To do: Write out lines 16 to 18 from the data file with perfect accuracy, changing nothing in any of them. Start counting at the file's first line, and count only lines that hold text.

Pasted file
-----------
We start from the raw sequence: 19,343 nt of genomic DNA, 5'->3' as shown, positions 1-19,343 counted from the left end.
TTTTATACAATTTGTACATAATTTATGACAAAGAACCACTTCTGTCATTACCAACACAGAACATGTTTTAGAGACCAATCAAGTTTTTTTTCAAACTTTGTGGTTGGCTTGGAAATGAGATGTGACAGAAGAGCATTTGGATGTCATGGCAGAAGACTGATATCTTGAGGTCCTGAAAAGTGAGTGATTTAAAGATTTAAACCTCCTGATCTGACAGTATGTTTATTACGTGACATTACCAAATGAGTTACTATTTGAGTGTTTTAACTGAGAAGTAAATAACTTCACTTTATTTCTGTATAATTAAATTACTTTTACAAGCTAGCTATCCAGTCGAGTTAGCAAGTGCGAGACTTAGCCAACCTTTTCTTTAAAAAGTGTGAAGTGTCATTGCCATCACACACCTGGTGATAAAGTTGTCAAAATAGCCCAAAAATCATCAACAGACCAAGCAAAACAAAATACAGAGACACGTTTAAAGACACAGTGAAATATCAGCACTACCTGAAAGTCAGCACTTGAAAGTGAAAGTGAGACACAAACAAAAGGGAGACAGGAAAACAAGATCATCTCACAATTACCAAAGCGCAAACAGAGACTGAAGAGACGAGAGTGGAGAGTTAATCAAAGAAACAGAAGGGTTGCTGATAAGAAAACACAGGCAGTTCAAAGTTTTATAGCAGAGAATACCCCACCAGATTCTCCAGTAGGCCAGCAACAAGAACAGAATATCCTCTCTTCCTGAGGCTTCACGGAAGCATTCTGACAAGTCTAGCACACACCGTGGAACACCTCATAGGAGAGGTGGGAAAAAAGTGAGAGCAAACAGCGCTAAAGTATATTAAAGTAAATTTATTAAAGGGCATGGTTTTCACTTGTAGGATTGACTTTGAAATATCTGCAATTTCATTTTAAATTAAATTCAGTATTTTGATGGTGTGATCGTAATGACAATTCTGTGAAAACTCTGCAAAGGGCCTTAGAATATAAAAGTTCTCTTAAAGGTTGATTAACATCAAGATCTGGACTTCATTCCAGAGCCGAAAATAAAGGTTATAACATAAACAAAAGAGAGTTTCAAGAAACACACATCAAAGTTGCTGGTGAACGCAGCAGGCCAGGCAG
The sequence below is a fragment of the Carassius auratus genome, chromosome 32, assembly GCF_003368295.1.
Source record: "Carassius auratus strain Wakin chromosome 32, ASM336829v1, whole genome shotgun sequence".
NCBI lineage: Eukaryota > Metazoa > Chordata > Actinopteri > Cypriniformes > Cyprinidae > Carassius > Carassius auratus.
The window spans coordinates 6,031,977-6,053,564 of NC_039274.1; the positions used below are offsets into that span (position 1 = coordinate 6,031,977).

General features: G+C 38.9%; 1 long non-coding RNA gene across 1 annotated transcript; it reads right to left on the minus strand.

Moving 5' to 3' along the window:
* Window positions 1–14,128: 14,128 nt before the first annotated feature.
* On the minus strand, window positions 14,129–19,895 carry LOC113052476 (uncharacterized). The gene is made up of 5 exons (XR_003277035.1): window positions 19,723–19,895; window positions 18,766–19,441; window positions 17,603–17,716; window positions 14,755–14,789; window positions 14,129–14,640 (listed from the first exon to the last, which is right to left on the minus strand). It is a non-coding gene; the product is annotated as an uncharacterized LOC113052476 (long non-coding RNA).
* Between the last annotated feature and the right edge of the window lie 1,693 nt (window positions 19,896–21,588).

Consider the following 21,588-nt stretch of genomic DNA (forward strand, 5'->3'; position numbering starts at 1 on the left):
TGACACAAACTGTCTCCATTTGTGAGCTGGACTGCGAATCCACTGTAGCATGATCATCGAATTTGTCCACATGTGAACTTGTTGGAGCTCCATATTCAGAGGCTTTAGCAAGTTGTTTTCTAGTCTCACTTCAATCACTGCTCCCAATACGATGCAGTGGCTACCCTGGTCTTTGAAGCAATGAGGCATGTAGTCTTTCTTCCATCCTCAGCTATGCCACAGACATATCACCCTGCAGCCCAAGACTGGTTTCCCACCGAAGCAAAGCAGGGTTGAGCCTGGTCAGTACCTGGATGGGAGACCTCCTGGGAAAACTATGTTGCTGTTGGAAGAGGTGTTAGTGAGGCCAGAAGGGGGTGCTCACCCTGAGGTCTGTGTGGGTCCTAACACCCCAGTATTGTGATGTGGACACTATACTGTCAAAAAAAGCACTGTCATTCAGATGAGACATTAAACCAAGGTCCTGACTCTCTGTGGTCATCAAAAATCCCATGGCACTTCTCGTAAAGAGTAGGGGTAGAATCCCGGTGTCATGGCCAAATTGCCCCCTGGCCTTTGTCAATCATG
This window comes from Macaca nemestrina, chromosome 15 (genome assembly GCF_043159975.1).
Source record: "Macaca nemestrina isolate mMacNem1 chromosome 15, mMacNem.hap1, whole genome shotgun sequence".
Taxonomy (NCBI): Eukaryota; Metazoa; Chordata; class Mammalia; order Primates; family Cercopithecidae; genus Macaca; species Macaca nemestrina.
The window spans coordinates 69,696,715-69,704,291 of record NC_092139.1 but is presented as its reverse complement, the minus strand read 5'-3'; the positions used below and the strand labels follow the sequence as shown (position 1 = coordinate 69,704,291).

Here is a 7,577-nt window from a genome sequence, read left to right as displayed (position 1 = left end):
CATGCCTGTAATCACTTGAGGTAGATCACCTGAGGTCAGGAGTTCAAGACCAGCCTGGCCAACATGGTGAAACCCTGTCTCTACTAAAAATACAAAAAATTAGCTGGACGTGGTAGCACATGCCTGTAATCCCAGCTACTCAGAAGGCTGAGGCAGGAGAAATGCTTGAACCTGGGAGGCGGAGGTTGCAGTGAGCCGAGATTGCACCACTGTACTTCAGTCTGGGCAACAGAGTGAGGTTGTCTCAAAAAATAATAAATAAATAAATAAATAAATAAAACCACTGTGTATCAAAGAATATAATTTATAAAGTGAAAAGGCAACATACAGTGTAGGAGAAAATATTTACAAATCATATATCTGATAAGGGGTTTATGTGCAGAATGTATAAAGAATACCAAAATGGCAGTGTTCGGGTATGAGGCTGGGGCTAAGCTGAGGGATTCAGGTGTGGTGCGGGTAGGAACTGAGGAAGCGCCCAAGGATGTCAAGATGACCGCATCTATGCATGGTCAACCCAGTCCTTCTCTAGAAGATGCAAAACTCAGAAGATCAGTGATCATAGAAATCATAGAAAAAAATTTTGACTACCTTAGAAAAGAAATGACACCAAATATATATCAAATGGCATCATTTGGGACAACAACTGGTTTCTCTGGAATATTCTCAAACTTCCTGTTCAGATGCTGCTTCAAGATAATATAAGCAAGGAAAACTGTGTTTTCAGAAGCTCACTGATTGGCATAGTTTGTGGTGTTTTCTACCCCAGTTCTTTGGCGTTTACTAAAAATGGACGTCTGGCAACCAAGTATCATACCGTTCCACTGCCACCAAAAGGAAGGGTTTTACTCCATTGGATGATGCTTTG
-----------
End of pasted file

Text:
Taxonomy (NCBI): Eukaryota; Metazoa; Chordata; class Mammalia; order Primates; family Cercopithecidae; genus Macaca; species Macaca nemestrina.
The window spans coordinates 69,696,715-69,704,291 of record NC_092139.1 but is presented as its reverse complement, the minus strand read 5'-3'; the positions used below and the strand labels follow the sequence as shown (position 1 = coordinate 69,704,291).

Here is a 7,577-nt window from a genome sequence, read left to right as displayed (position 1 = left end):